Abstract: Urodele amphibians are highly regenerative animals. After partial removal of the brain in urodeles, ependymal cells around the wound surface proliferate, differentiate into neurons and glias and finally regenerate the lost tissue. In contrast to urodeles, this type of brain regeneration is restricted only to the larval stages in anuran amphibians (frogs). In adult frogs, whereas ependymal cells proliferate in response to brain injury, they cannot migrate and close the wound surface, resulting in the failure of regeneration. Therefore frogs, in particular Xenopus, provide us with at least two modes to study brain regeneration. One is to study normal regeneration by using regenerative larvae. In this type of study, the requirement of reconnection between a regenerating brain and sensory neurons was demonstrated. Functional restoration of a regenerated telencephalon was also easily evaluated because Xenopus shows simple responses to the stimulus of a food odor. The other mode is to compare regenerative larvae and non-regenerative adults. By using this mode, it is suggested that there are regeneration-competent cells even in the non-regenerative adult brain, and that immobility of those cells might cause the failure of regeneration. Here we review studies that have led to these conclusions.
Descriptors: amphibians, frog, Xenopus, anuran, Urodele amphibians, brain regeneration, brain injury, ependymal cells.

Fahmy, G.H. and R.E. Sicard (2002). A role for effectors of cellular immunity in epimorphic regeneration of amphibian limbs. In Vivo 16(3): 179-184. ISSN: 0258-851X.
Descriptors: amphibians, epimorphic regeneration of limbs, cellular immunity, effectors, role, suppression, skin allografts.

Gardiner, D.M., T. Endo, and S.V. Bryant (2002). The molecular basis of amphibian limb regeneration: integrating the old with the new. Seminars in Cell and Developmental Biology 13(5): 345-352. ISSN: 1084-9521.
Descriptors: amphibians, limb regeneration, molecular basis, review.

Girvan, J.E., W.M. Olson, and B.K. Hall (2002). Hind-limb regeneration in the dwarf African clawed frog, Hymenochirus boettgeri (Anura: Pipidae). Journal of Herpetology 36(4): 537-543. ISSN: 0022-1511.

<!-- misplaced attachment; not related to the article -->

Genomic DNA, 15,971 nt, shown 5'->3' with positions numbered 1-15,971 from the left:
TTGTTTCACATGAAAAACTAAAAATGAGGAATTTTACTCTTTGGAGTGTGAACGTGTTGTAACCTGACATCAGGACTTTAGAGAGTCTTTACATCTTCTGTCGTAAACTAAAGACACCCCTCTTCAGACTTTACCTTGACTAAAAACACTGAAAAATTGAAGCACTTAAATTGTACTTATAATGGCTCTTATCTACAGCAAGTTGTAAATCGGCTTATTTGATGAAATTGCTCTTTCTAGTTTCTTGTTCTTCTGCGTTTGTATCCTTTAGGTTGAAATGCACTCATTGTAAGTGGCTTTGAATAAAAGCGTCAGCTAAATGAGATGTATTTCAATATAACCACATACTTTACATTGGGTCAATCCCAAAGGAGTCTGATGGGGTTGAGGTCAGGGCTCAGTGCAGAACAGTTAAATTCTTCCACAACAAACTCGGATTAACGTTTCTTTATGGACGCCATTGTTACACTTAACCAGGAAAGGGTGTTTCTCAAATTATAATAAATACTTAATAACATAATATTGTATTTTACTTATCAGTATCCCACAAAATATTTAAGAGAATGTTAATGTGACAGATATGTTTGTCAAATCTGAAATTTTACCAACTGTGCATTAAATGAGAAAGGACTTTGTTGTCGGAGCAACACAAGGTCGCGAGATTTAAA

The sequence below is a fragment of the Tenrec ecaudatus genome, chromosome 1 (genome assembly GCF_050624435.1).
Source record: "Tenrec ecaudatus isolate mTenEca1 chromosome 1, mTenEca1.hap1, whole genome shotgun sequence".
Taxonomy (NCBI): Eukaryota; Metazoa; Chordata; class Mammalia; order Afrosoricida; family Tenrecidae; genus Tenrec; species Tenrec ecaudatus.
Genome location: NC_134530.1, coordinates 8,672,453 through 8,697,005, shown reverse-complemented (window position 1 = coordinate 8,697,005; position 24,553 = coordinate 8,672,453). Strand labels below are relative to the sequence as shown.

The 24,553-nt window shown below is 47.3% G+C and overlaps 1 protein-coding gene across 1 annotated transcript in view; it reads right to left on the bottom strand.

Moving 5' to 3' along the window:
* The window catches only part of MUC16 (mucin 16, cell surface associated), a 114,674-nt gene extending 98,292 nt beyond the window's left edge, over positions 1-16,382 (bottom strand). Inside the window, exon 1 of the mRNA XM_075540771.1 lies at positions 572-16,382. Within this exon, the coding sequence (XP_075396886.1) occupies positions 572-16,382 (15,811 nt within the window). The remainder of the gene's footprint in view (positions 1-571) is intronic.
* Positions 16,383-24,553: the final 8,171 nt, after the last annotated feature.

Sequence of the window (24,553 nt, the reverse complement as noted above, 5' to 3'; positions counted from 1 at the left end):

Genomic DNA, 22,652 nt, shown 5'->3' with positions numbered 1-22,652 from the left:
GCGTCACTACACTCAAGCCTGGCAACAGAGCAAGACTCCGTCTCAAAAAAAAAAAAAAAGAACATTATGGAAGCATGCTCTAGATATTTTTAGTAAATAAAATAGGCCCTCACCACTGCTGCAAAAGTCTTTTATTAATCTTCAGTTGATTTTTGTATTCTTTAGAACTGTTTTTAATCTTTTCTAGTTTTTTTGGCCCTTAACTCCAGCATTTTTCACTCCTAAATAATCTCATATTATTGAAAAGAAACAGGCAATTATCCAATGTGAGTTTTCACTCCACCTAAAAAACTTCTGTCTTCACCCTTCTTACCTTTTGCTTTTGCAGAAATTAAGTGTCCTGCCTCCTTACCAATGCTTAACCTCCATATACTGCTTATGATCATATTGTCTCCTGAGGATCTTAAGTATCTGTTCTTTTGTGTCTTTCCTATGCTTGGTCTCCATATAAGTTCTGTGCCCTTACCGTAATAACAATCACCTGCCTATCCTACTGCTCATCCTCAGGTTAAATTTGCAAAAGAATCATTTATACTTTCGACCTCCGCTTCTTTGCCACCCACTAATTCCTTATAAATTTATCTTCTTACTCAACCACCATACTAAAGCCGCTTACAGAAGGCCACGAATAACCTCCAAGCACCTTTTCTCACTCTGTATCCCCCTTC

NAL Call Number: QL640.J6
Descriptors: dwarf African clawed frog, Hymenochirus boettgeri, hindlimbs regeneration, Anura.

Han, M.J. and W.S. Kim (2002). Effect of retinoic acid on fgf-8 expression in regenerating urodele amphibian limbs. Korean Journal of Biological Sciences 6(4): 301-304. ISSN: 1226-5071.
Descriptors: amphibians, limbs, regenerating, urodele, retinoic acid, fgf-8, effect, mesenchymal tissue, epidermal tissue, salamander.

Ishizuya Oka, A. (2007). Regeneration of the amphibian intestinal epithelium under the control of stem cell niche. Development Growth and Differentiation 49(2): 99-107. ISSN: 0012-1592.
Abstract: The epithelium of the mammalian digestive tract originates from stem cells and undergoes rapid cell-renewal throughout adulthood. It has been proposed that the microenvironment around the stem cells, called 'niche', plays an important role in epithelial cell-renewal through cell-cell and cell-extracellular matrix interactions. The amphibian intestine, which establishes epithelial cell-renewal during metamorphosis, serves as a unique and good model for studying molecular mechanisms of the stem cell niche. By using the organ culture of the Xenopus laevis intestine, we have previously shown that larval-to-adult epithelial remodeling can be organ-autonomously induced by thyroid hormone (TH) and needs interactions with the surrounding connective tissue. Thus, in this animal model, the functional analysis of TH response genes is useful for clarifying the epithelial-connective tissue interactions essential for intestinal remodeling at the molecular level. Recent progress in culture and transgenic technology now enables us to investigate functions of such TH response genes in the X. laevis intestine and sheds light on molecular aspects of the stem cell niche that are common to the mammalian intestine.